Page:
Our History


Mr Wilkins Shilling started as a woman's North West Clog Morris side first based in Bath. Now happily the side welcomes members of any gender.

The side was founded in 1988 and began basically with three ladies. All three had moved from towns in the North West of England to Bath. An advertisement for the first rehearsal was put in local papers and at places like Bath University. These three were familiar with North West dance routines from the previous teams that they had been members of, so it made sense to stay with the dances and music they were familiar with. Mr Wilkins Shilling would possibly have been the only North West side in Somerset at the time.


Most of the dances originate in the mill towns of Lancashire and the surrounding counties, hence the description "North West". In the days when the English textile industry was at its height the mill girls wore clogs to work and it is said that as a distraction from the exhausting, noisy and monotonous routine they would move their feet in time to the rhythm of the looms, eventually working these rhythms into dances. The clogs worn by the side today are similar to the Sunday best clogs of the mill girls. The dances would have been performed at festivals such as Easter, Christmas and May Day when the rushes on the church floors would be renewed and the girls would dance along with the rush carts to and from the churches. Today the side also perform dances which have been written by members of the team and dances past on from other sides, all within the tradition of the North West.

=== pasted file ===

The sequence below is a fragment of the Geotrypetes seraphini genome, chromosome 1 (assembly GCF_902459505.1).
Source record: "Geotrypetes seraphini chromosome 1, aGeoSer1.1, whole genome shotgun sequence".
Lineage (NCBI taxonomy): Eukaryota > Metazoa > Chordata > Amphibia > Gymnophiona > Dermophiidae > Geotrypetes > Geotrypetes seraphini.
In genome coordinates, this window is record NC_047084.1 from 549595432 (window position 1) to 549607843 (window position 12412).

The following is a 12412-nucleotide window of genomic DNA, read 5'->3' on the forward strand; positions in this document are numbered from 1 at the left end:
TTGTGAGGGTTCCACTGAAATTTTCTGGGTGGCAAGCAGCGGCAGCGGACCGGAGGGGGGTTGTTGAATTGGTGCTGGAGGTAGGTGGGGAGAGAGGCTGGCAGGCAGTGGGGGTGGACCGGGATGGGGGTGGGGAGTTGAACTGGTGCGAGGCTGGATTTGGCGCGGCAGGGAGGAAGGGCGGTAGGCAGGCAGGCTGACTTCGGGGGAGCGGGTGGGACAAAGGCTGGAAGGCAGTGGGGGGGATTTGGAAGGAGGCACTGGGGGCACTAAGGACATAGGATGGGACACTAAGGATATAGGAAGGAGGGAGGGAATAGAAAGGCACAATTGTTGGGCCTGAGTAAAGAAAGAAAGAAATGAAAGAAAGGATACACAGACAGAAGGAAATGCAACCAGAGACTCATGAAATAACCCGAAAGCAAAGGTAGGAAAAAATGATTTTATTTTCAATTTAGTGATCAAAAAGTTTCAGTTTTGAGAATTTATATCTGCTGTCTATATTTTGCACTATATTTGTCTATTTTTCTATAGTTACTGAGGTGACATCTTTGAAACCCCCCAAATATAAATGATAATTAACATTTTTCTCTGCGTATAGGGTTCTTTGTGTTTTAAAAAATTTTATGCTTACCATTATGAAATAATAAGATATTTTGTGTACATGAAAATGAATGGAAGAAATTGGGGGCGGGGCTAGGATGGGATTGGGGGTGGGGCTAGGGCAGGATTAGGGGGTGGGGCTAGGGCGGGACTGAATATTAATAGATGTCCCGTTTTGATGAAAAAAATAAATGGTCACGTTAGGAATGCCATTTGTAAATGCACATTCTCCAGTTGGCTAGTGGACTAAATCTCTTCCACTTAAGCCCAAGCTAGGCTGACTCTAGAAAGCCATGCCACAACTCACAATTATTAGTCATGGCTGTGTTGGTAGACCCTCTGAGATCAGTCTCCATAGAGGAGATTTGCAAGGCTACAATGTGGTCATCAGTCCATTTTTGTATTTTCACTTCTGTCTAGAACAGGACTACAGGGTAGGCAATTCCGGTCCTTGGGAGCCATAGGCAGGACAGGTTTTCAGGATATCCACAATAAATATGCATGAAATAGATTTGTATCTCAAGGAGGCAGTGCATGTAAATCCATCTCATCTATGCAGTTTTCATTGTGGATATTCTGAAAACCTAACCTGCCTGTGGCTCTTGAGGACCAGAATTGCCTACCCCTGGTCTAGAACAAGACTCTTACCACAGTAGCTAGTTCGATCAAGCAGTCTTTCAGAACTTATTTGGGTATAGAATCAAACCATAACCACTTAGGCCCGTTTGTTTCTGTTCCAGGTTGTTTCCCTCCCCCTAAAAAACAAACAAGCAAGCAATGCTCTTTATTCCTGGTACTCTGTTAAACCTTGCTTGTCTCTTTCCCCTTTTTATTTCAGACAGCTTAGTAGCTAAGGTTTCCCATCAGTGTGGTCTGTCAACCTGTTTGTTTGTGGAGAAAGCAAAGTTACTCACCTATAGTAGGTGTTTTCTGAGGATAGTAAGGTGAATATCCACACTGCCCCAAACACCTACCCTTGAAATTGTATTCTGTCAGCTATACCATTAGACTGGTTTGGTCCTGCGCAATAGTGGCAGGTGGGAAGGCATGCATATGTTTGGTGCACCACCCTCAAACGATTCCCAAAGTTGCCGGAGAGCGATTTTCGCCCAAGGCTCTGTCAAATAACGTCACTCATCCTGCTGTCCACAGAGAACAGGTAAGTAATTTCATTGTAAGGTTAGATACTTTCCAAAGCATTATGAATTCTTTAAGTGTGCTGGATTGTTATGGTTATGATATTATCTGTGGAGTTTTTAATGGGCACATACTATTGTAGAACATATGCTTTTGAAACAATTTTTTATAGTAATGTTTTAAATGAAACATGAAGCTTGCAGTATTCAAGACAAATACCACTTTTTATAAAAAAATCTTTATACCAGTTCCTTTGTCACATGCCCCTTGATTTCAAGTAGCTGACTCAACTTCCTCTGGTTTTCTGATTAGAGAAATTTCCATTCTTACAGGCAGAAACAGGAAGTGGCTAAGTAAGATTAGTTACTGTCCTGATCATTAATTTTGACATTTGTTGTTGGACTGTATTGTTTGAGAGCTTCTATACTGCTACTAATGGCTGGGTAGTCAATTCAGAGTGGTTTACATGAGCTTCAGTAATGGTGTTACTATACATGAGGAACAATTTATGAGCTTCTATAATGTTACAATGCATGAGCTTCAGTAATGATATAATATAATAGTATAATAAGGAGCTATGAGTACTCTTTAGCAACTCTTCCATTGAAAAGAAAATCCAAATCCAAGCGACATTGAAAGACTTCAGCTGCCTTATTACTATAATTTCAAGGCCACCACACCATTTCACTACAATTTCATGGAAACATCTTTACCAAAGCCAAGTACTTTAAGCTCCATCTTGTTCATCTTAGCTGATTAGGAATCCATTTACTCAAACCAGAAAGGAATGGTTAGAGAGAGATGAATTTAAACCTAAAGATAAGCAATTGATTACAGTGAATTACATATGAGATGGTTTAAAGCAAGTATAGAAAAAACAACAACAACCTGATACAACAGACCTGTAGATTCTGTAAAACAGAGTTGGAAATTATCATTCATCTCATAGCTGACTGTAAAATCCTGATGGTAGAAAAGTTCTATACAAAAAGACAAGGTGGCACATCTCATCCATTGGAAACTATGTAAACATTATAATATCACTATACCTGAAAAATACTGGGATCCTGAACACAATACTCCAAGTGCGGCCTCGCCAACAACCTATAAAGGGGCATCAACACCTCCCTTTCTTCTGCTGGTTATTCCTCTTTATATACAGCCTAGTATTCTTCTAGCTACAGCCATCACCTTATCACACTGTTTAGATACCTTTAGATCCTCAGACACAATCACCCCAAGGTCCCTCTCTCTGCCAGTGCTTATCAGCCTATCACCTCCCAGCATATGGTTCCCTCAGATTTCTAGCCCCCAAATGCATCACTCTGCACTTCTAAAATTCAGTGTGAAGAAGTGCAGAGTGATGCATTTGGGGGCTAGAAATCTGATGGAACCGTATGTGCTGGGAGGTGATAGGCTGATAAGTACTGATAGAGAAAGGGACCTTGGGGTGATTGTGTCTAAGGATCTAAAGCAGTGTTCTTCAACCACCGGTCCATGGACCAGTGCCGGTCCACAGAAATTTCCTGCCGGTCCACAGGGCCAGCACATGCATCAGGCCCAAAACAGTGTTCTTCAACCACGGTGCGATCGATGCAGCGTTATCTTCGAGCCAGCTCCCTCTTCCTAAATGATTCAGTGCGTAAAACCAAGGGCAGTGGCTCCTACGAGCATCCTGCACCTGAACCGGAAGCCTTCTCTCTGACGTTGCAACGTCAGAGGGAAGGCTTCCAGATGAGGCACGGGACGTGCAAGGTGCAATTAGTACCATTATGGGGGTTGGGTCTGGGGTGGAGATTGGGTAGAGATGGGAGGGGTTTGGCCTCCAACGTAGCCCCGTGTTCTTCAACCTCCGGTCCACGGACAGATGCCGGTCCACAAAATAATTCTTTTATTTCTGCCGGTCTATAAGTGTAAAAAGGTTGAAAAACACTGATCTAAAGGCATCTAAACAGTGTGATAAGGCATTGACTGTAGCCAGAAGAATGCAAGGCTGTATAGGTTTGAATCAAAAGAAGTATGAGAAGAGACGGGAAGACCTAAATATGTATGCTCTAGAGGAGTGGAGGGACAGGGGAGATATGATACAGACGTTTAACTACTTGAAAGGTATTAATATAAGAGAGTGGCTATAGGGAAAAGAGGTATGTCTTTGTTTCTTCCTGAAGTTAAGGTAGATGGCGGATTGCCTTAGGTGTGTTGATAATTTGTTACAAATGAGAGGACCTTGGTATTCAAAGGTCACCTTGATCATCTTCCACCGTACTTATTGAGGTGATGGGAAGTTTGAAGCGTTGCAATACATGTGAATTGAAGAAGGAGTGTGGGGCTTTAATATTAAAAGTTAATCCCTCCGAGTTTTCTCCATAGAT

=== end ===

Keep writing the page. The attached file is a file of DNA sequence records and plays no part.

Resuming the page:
Mr Wilkins Shilling takes its name from Mr Charles Wilkins, a 19th Century woollen cloth mill owner in Twerton, Bath (under Messrs. Charles Wilkins & Co.) He was known to be good to his workers but he himself was strictly teetotal. As the beerhouses became more numerous in the town, in order to keep his workers on their best behaviour at work, he would dock a shilling, which was a substantial amount in those days, from the weekly wages of his female workers if they were seen drinking in any of the local alehouses, in or out of working hours. Since Morris dancers have something of a reputation as drinkers of ale, the name seemed appropriate. These days however, the side is more likely to be found in the local coffee shop Cool.


Apres dance-out